That led to a bunch of brainstorming about different ways to represent the sleep types, says Elena Perez, a Fitbit product manager. “We thought about using natural elements — like maybe a restless sleeper was a stormy ocean,” she says. But in testing this and similar options, the team found that people had a hard time connecting to these representations. The Fitbit crew also didn’t want users to associate anything negative with their Sleep Profiles — they just wanted to better explain them. Then, they thought about animals.

“We feel connected to animals, and there aren’t often inherent negative associations with a dolphin or a hedgehog,” Elena explains.

The team worked with ethnographers and animal experts to determine the right animals for each sleep type (and what they would look like), eventually landing on the bear, the dolphin, the hedgehog, the giraffe, the parrot and the tortoise. They also dove deeper into the data to figure out how many and what kinds of sleep types would be best to help people learn about their sleep health.

The team was especially interested in learning whether people felt their assigned animals accurately represented them, a metric that continued to improve as they refined the tool prior to launch.

Something that users often find surprising and interesting is that their animals don’t necessarily stay the same each month. One month, your Sleep Profile might tell you you’re a dolphin, and the next month, a giraffe. “The animals helped people realize that sleep patterns change,” Elena says. “Maybe during a month when you traveled a lot for work or when you’re on vacation or when you have a cold, you see your sleep animal change — that’s completely normal. It’s actually really interesting to see what’s going on with your sleep health in this very non-judgemental way.”

A graph showing various stats for users and their Sleep Animals. The graphs show: 15.48% of users are bears; 16.97% are parrots; 15.97% are hedgehogs; 23.77% are giraffes; 16.69% are dolphins; and 11.12% are tortoises.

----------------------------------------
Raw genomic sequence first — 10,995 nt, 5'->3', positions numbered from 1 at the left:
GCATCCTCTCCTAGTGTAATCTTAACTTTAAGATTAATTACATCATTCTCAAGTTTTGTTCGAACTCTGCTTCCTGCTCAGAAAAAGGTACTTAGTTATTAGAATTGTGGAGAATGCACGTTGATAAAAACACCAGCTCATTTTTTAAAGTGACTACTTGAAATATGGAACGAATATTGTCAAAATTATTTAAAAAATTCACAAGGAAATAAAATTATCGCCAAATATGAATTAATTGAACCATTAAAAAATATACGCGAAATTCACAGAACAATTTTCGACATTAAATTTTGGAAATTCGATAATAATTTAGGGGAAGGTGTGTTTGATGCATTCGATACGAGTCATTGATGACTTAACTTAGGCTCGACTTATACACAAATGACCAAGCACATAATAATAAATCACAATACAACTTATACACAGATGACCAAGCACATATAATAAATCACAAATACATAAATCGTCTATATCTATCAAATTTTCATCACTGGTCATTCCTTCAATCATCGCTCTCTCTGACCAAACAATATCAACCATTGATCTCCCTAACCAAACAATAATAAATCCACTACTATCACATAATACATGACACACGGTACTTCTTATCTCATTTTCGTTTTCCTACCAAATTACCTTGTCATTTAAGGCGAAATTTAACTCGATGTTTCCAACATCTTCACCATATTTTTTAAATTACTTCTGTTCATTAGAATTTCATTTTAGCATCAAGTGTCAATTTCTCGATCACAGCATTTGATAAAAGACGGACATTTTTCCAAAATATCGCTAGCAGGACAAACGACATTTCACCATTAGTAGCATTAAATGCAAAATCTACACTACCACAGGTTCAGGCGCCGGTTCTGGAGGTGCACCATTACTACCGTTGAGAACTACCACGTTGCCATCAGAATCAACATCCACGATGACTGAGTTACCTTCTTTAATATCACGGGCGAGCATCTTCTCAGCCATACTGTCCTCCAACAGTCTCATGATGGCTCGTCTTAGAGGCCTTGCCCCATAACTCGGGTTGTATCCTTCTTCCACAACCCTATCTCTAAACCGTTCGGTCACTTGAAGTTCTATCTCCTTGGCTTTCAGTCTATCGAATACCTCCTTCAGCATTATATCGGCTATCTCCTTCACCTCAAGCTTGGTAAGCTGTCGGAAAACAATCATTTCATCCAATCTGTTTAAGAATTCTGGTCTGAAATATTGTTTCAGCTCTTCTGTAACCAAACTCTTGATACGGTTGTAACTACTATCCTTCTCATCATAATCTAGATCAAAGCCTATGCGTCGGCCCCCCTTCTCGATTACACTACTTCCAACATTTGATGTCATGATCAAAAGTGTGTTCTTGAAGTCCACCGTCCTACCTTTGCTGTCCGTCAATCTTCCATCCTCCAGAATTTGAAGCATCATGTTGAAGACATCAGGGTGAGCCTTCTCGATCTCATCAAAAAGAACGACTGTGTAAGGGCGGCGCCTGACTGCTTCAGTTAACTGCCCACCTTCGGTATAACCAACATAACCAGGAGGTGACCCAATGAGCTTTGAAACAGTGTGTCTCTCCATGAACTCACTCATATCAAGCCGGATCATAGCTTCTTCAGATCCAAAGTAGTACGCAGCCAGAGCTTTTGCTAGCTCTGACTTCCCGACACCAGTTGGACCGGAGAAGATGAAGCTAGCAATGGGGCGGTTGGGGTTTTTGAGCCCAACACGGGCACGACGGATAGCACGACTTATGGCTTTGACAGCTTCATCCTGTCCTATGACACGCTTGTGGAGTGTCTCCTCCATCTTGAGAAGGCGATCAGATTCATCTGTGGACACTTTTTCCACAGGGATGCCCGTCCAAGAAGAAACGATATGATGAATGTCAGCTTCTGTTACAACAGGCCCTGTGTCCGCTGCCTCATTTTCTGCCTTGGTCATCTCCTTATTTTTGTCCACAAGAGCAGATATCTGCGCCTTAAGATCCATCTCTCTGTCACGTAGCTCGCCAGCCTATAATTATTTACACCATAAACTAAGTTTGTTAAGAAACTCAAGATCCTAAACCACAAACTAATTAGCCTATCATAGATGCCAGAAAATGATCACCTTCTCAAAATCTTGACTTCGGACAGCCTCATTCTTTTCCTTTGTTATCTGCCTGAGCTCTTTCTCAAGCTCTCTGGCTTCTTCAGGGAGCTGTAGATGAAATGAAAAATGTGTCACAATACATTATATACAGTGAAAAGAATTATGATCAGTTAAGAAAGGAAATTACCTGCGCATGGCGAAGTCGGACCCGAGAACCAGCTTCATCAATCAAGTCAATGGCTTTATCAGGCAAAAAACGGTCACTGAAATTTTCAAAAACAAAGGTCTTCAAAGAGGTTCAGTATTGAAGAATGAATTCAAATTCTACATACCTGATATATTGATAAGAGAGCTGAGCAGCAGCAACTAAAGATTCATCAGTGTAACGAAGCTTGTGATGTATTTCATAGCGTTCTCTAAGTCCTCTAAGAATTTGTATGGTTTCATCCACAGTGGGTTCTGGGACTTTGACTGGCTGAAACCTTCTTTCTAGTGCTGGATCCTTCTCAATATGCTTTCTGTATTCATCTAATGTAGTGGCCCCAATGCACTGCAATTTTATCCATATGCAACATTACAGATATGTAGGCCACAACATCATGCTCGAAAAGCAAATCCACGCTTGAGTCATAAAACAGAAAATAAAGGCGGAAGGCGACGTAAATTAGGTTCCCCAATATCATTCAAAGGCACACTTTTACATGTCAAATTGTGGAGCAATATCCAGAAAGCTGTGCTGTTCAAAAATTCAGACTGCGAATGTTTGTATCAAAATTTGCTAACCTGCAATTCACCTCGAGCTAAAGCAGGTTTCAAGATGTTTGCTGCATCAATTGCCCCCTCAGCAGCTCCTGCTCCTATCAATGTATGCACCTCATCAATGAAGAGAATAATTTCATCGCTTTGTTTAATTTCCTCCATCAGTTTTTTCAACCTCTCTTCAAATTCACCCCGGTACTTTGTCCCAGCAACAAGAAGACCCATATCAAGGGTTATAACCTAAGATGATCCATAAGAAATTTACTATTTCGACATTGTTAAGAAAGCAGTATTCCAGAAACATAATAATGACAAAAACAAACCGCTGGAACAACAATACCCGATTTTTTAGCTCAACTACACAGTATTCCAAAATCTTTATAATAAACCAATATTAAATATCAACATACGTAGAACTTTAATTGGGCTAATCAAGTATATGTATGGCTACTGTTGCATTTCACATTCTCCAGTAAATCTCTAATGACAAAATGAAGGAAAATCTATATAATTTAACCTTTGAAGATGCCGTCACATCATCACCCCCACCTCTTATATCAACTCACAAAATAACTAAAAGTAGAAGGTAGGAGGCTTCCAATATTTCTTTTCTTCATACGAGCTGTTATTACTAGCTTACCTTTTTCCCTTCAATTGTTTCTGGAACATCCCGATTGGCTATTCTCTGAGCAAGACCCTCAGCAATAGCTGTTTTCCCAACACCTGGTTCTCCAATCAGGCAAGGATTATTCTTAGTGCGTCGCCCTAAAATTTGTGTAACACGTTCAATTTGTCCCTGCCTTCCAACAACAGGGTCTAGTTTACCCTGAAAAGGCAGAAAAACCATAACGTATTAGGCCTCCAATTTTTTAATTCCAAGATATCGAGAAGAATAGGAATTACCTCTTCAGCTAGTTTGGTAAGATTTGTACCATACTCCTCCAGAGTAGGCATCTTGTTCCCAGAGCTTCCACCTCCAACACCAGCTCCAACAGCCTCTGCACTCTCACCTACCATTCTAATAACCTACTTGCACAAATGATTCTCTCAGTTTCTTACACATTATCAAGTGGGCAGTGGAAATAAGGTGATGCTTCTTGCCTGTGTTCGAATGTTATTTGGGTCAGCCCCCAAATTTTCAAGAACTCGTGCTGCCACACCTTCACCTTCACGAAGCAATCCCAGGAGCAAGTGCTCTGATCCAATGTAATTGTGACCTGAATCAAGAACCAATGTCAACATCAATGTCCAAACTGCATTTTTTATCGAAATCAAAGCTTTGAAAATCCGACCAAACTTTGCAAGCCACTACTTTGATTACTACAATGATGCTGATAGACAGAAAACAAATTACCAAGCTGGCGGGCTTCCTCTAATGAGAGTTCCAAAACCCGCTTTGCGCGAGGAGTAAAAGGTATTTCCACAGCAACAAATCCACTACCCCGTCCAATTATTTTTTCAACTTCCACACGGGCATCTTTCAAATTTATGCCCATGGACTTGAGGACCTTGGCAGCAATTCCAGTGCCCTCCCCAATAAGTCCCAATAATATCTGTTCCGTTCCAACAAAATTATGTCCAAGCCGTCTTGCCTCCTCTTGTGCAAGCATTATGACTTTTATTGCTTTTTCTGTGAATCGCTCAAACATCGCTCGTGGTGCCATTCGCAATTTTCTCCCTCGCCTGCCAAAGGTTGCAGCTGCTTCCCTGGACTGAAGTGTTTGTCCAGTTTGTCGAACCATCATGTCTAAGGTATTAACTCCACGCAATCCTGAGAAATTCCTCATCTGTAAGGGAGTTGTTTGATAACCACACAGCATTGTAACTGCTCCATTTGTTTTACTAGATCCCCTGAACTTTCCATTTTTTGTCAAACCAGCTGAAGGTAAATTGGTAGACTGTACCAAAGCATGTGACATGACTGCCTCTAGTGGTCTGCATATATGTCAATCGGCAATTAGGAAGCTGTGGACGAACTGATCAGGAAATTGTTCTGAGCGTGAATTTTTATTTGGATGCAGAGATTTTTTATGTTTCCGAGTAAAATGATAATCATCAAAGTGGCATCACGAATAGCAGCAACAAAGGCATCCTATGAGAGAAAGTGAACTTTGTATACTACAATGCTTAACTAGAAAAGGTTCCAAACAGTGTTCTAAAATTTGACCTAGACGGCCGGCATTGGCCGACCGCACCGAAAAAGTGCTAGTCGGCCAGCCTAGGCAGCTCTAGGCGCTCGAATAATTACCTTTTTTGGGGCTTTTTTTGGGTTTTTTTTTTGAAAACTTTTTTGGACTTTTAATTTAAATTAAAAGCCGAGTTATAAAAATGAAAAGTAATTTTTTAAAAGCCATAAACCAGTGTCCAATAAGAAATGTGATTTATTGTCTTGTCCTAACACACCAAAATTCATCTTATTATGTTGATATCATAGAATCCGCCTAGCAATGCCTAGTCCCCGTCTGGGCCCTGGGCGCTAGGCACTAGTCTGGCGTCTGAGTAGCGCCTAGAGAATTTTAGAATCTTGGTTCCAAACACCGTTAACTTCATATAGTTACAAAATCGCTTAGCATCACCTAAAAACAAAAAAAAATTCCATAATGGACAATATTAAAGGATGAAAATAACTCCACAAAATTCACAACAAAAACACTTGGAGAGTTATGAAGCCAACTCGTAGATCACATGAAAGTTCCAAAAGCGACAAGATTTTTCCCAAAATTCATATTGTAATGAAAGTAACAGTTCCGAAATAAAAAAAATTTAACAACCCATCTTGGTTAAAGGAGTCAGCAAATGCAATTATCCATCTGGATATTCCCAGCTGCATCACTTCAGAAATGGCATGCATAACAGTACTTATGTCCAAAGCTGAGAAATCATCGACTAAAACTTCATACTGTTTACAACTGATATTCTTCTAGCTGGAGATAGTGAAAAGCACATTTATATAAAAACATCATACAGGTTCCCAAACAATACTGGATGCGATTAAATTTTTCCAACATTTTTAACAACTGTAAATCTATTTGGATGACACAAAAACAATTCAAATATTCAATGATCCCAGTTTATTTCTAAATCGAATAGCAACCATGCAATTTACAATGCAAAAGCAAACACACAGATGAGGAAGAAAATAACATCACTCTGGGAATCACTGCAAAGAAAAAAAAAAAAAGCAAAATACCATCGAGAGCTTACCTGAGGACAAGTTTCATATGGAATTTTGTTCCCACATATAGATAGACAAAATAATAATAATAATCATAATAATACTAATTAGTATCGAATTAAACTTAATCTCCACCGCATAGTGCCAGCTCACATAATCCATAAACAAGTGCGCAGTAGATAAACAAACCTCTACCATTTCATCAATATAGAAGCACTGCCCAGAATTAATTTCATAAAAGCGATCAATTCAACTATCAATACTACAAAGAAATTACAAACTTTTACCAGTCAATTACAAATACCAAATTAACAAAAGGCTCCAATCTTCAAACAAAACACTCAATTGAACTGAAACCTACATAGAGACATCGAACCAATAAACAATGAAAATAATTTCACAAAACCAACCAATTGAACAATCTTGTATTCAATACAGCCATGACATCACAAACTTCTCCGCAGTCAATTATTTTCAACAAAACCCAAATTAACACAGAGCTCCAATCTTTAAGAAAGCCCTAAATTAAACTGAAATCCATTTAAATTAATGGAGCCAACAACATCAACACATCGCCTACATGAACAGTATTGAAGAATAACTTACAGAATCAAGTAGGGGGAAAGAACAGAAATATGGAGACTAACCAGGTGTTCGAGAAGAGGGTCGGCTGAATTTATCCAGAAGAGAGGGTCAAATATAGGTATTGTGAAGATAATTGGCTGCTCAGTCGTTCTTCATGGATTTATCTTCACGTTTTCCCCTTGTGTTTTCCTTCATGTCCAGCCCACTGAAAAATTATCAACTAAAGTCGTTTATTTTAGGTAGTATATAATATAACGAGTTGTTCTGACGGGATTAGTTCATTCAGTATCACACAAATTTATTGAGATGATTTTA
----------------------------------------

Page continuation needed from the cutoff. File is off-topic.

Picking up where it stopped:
Here’s a look at Sleep Profile users’ animal types from September 2022.

A year since Sleep Profile’s launch, the team is still learning about sleeper types. As of September 2022, the giraffe (which tends to have shorter yet deeper sleep periods and early wake up times) was the most common sleep animal. The dolphin (which is associated with lighter, shorter sleep and is the most likely to have long periods of being awake) is the least common sleep animal. Tortoises (who tend to take longer to fall asleep but spend more time in bed) are most often women. And the team will continue to learn more, like which animals tend to overlap the most (for example, giraffes are most likely to transition into dolphins).

All of this work is part of their larger effort to take this extremely useful data and make it something people can act on. “I’ve heard these adorable stories of little kids seeing the sleeping animal pop up on their parents’ Fitbit or Google Pixel Watch and knowing that it’s bedtime,” Elena says. “It’s very cool to know there’s really robust science behind something that’s also simply delightful.”

More Information


Available with Charge 5, Inspire 3, Inspire 2, Luxe, Sense 2, Sense, Versa 4, Versa 3, Versa 2 and Google Pixel Watch devices. Requires Fitbit Premium membership. Not intended for medical purposes. Consult your healthcare professional for questions about your health.